From humble beginnings near O'Neil Pass on US
Highway 85, Spearfish Creek flows northeastward
then northward through the northwestern corner
of Black Hills of South Dakota. This is historic
gold mining country. In fact, portions of this
stream flow within ten miles of the gold boomtown
of Deadwood where Wild Bill Hickock lived, gambled
and met his fate. Today, Deadwood mines gold from
tourists with its legal gambling, including slot
machines and casinos that line Main Street. However,
fishermen are more likely to mine a little gold in
the form of brookies, brown and rainbow trout that
inhabit the streams of the Black Hills.
From its beginnings to its junction with Hanna Creek
(east fork of Spearfish Creek), the stream runs
parallel to US Highway 85; so access is as easy
as pulling off the side of the road. Truly a
spring creek in nature, this portion of the stream
is full of brookies with an occasional brown trout
thrown in for good measure. If size isn't a concern,
but non-stop action is, this is the place to fish.
From Cheyenne Crossing where Hanna Creek joins the
flow, Spearfish Creek turns northward and follows US
Highway 14A. Registered as a National Forest Scenic
Byway, it's a spectacular drive with abundant parking
areas and pull-offs that allow complete access to the
water. If you're not careful, you might find yourself
getting lost in the beauty of the towering cliffs and
emerald pines just long enough to miss the rainbow
trout that inhaled your fly. This is especially true
in autumn when the trees are at the height of their
Brown and brook trout dominate the portions of the
stream, from Cheyenne Crossing to Savoy. This is
gentle water that wanders through grassy meadows
and occasional beaver ponds. If you want to battle
a tackle testing brown or brookie, try casting a
small nymph into the catch and release waters of
Yates Ponds north of Cheyenne Crossing. The fish
in these ponds are shy and selective, but big enough
to thrill the most experienced fly caster. Bait
fishermen will be disappointed when they see the
signs near these ponds; they are restricted to the
use of artificial lures, and no bait is allowed
within 100 feet of either pond.
Much of the stream's water is removed near Savoy
and piped to the Homestake Mining Company's
hydroelectric plant near Maurice. Spearfish Creek
between these two points is small and slow and the
fish hold in the deepest pools. Brown trout and
small rainbows are the prime offerings here,
especially where Little Spearfish Creek and Iron
Creek empty into the stream. A journey up either
of these feeder streams will provide some excellent
fishing for brookies in the six to twelve inch class.
A size 14 Royal Wulff or Adams is a good bet for
some fast summer action.
From the Homestake hydroelectric plant downstream
to Maurice Intake Dam #1, rainbow trout are the
dominant species. Eight to fourteen inch fish are
the average, but fish to several pounds can be caught.
This is fast water with prolific hatches of aquatic
insects throughout the year. Fish the stream's edges
and swirls behind rocks and points for the best
results. This portion of Spearfish Creek is the
only place in the Black Hills where rainbow trout
naturally reproduce on a regular basis. All rainbows
in this stretch of water must be released and bait
is strictly prohibited. Of course, this results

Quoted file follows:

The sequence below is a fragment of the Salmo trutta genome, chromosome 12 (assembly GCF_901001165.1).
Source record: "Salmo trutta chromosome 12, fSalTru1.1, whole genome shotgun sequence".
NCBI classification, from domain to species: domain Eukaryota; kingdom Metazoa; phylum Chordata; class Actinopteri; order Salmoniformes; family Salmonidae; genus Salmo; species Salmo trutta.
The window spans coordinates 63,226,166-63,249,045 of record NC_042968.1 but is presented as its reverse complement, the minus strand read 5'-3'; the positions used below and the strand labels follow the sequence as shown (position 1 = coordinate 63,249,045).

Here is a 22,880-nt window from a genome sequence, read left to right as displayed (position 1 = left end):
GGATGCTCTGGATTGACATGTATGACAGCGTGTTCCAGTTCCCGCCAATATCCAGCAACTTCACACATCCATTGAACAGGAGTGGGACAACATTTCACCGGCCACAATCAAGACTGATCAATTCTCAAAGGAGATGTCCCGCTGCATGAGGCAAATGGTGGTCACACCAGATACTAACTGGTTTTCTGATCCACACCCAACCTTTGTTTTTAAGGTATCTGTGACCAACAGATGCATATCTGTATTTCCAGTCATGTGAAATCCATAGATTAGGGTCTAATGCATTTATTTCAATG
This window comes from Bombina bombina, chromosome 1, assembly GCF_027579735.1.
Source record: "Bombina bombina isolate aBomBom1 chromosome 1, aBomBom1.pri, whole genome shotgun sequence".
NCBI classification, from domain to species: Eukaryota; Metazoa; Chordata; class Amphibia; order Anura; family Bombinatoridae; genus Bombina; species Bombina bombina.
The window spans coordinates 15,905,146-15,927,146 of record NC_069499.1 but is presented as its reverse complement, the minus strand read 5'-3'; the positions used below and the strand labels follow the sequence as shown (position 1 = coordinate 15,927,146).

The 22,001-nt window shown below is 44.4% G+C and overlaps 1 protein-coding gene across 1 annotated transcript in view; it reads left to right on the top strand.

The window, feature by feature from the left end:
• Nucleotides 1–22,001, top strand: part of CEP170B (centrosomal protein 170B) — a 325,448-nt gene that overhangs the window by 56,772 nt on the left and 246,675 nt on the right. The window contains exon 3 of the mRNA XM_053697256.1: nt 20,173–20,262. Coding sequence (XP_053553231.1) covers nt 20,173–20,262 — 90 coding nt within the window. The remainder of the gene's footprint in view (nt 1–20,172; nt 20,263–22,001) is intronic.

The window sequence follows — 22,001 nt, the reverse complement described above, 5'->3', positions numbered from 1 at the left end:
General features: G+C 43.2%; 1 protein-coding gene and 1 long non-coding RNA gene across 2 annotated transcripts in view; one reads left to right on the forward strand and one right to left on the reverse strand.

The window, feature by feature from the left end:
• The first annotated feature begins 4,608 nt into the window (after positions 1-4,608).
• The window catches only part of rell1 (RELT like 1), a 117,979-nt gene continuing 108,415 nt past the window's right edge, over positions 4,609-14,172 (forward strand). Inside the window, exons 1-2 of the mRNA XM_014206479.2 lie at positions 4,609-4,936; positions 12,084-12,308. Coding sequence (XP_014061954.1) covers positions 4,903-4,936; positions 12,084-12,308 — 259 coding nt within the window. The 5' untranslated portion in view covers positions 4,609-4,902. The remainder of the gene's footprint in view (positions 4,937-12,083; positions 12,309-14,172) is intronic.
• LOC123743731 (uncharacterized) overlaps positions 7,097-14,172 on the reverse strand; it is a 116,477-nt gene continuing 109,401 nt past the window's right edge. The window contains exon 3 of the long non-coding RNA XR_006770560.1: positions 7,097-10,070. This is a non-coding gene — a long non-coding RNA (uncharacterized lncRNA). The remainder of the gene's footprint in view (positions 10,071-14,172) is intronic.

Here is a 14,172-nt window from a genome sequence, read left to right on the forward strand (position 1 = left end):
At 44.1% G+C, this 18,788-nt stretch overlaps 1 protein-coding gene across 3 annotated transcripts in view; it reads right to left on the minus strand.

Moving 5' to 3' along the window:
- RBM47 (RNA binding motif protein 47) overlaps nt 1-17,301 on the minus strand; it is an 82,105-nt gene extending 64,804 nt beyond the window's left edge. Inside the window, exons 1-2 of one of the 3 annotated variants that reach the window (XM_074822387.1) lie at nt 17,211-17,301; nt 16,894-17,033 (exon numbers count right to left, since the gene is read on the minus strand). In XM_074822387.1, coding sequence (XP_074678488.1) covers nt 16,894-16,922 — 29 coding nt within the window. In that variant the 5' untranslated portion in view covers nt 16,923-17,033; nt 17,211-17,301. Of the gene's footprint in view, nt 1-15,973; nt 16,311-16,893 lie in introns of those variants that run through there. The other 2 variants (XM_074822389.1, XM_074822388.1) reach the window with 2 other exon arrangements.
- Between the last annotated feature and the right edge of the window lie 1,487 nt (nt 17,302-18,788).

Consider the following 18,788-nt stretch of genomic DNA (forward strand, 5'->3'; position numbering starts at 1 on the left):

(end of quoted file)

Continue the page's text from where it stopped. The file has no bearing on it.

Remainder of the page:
in more and bigger rainbows for us to catch and
that's why we fish, isn't it?
Most of the water is removed from the natural
streambed at Maurice Intake Dam #1 and piped
directly into the town of Spearfish. This is
due to several large sinkholes in the streambed
that effectively de-water Spearfish Creek downstream
from the intake dam. Rerouting the water results
in steady water flows in the town of Spearfish and
northward for about 20 miles to its junction with
the Redwater River.
Fishing in the town of Spearfish is excellent.
The trout are abundant and less spooky since they
don't get a lot of fishing pressure. Access in town
is easy, and you aren't likely to have a lot of
competition from other anglers. I'll probably never
fully understand why people who claim they just want
to catch fish would shy away from a resource like
this because the setting isn't what they envision
for a trout stream.
When Spearfish Creek leaves the town of Spearfish,
it enters private land for the remainder of its
journey to the Redwater River. Access is very
limited, but those who are lucky enough to know
a landowner that will grant fishing permission
are treated to some excellent fishing, especially
in late summer when hoppers are abundant.
Insect hatches on Spearfish Creek are often heavy.
Caddis hatches are heavier in this creek than anywhere
else in the Black Hills, and the fish are more than
willing to feed on insects. The Yellow Sally stonefly
hatches in June and July are strong and reliable.
Midges hatch all year and keep the fishing temptation
alive even during the winter. Like the rest of the
streams in the Black Hills, Spearfish Creek is open
to fishing all year, so winter fishing is fairly
Unlike many other streams in the Black Hills, Spearfish
Creek isn't likely to dry up during a drought. Last
year when so many streams went completely dry in their
lower stretches, Spearfish Creek had nearly normal
flows and provided excellent fishing all summer.
No fishing excursion to the Black Hills would be
complete without a visit to the hungry fish that
inhabit Spearfish Canyon. If the fish don't capture
your heart, the scenery and history of this place
will. Either way, it'll be a treat you won't easily